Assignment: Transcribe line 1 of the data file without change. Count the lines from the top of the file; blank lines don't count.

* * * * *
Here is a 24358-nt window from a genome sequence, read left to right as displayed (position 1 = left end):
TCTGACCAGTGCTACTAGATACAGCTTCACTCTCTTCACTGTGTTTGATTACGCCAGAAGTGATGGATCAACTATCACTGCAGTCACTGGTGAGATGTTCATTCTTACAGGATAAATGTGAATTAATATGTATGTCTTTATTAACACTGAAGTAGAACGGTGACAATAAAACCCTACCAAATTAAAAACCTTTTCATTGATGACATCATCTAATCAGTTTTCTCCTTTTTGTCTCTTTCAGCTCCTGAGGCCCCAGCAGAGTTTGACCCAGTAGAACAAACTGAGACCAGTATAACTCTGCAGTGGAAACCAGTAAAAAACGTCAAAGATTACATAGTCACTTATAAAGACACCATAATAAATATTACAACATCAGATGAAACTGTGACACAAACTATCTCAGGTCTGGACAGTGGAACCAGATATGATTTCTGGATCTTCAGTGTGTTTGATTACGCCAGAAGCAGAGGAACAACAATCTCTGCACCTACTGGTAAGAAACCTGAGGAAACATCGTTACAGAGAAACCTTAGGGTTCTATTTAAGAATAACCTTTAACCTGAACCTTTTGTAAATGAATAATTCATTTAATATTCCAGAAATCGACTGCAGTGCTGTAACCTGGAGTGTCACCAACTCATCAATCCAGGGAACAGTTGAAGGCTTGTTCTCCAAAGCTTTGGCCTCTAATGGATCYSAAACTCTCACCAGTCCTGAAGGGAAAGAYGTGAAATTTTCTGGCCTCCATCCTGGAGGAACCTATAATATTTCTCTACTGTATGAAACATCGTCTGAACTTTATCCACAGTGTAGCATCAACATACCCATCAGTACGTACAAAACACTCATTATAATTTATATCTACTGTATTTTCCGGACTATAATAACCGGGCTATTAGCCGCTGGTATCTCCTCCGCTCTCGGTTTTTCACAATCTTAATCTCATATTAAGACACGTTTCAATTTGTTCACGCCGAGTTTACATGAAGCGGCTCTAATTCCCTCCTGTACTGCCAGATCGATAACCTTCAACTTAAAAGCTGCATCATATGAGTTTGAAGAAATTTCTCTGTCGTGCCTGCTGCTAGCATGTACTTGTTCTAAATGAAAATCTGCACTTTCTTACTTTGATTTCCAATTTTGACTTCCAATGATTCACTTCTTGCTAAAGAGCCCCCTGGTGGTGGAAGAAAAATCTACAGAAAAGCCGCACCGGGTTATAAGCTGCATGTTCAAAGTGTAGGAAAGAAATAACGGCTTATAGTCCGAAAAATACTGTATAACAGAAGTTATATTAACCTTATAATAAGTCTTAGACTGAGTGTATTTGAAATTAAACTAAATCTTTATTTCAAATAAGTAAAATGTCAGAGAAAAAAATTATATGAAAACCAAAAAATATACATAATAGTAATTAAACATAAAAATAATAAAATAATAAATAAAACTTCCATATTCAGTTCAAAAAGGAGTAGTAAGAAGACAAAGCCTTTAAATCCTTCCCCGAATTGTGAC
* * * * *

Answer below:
Here is a 24358-nt window from a genome sequence, read left to right as displayed (position 1 = left end):